Appeal from judgment of Court of Common Pleas of Allegheny County, April T., 1966, No. 3718, in case of Albert S. Klena v. Arthur Rutkowski et al.
Arthur G. Stein, with him Daniel B. Winters, and Stein & Winters, for appellant.
Earl J. Cavanaugh, with him Evans, Ivory & Evans, for appellee.
Bell, C. J., Musmanno, Jones, Cohen, Eagen, O'Brien and Roberts, JJ. Opinion by Mr. Justice O'Brien. Mr. Justice Musmanno did not participate in the decision of this case. Dissenting Opinion by Mr. Justice Roberts. Mr. Justice Eagen joins in this dissent.
This is an appeal from the judgment of the Court of Common Pleas of Allegheny County entered on a jury verdict in favor of the plaintiff and against both defendants. The facts are set forth in the opinion of the court below:
"The case arose from a highway accident on November 25, 1965. The plaintiff, Albert Klena, was operating a truck rented by his employer from Massey Rental Company. The truck was furnished by Massey without flares, flashers and flags, as is required by law. Also, it did not have a cap on the gasoline tank. The only cover was a rag stuffed in the opening to the tank.
"While negotiating the dips and curves of McNeilly Road, the truck's motor failed on an uphill portion of the busy thorofare. The vehicle came to a stop blocking one lane of traffic. McNeilly Road is a heavily travelled two lane roadway in the South Hills section of Pittsburgh. With darkness setting in and the traffic flow fast approaching its peak, the disabled truck created a hazardous condition. Since the vehicle was not equipped with the requisite emergency warning devices, the plaintiff switched on all of the auxiliary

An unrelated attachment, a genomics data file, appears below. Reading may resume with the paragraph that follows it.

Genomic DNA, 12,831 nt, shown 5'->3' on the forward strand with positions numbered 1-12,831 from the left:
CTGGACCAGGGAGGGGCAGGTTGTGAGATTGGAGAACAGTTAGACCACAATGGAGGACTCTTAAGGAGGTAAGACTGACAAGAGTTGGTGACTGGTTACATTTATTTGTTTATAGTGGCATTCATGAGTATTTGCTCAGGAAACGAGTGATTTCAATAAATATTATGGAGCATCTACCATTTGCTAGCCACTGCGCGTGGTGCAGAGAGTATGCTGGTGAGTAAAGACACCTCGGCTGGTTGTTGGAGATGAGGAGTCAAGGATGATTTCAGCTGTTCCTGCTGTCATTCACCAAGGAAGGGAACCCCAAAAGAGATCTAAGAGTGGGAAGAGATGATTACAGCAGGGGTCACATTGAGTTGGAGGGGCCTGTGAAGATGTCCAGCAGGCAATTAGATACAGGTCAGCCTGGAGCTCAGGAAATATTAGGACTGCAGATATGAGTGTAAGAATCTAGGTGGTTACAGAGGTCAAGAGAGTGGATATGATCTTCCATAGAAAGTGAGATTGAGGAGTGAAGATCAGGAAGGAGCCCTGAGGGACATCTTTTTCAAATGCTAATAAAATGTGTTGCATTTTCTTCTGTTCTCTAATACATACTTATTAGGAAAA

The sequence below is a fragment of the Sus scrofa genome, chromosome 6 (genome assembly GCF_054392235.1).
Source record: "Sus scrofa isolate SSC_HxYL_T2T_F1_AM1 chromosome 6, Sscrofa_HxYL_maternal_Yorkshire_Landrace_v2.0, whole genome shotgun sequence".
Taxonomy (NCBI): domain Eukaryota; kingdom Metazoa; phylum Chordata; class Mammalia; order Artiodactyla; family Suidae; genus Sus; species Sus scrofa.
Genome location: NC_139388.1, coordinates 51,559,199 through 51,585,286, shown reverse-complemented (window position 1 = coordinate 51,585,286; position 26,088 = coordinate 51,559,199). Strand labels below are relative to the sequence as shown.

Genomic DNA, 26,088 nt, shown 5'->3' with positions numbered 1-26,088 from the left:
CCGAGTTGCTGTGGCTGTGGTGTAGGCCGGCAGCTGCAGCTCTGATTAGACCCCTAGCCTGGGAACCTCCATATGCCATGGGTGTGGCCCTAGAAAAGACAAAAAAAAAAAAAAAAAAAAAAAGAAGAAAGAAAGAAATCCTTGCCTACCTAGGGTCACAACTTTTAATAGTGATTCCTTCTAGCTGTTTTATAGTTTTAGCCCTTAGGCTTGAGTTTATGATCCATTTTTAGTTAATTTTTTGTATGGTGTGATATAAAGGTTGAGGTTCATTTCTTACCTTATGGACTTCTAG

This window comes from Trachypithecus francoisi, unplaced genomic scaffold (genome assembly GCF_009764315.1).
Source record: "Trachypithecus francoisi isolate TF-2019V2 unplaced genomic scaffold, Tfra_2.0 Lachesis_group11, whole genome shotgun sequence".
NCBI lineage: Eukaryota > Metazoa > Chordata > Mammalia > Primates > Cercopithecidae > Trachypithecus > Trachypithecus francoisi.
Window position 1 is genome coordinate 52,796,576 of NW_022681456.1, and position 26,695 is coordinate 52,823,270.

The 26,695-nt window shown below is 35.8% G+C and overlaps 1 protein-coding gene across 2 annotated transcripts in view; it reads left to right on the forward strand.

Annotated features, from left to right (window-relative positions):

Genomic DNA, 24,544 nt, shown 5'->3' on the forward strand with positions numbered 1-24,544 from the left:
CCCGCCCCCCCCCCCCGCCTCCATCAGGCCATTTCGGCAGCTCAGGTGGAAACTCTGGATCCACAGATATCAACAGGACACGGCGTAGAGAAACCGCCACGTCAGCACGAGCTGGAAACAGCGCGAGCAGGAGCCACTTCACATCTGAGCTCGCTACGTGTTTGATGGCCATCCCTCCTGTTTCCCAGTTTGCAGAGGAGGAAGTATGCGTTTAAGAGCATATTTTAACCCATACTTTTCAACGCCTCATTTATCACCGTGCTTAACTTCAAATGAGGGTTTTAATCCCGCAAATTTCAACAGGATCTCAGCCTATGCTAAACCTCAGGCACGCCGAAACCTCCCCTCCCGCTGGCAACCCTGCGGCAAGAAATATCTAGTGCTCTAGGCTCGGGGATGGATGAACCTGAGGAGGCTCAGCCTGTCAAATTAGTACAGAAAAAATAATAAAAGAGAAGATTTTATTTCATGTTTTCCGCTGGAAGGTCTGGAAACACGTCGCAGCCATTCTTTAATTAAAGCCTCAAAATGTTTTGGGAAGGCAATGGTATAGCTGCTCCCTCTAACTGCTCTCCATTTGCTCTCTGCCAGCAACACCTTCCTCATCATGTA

lights which were operating. He then proceeded to direct traffic from the middle of the road with a red handkerchief. There was only one lane available to moving vehicles at the point where the truck was stopped and the plaintiff alternated the two lanes of traffic by and around the truck.
"The defendant, Rutkowski, was operating his automobile in the downhill lane toward the disabled vehicle. The plaintiff observed the car and signaled for it to stop when it was approximately 100 feet away. The defendant's approaching auto began slowing down. As the plaintiff turned to signal the waiting cars around the truck, he was struck and seriously injured by the Rutkowski vehicle. Defendant, Rutkowski, testified that he saw the Massey truck when he was about 100 yards away, but he did not see the plaintiff until an instant before impact."
At the close of the evidence, Massey moved for a directed verdict, which motion was denied. The jury then brought in a verdict for the plaintiff against both defendants in the amount of $50,000. Appellant moved for judgment n.o.v., on the ground that as a matter of law, its negligence could not have been the proximate cause of appellee's injuries, because the intervening negligence of Rutkowski constituted a superseding cause. The court below denied the motion for judgment n.o.v.
We believe it erred in doing so. The court below and both parties on appeal agree that the controlling case is Kline v. Moyer and Albert, 325 Pa. 357, 191 Atl. 43 (1937). In that case Albert negligently parked his truck on the side of the highway. Moyer, approaching from the rear, swerved around to the left and struck Kline's car. Massey here is in the position Albert asserted in Kline. The Kline court discussed the situation ...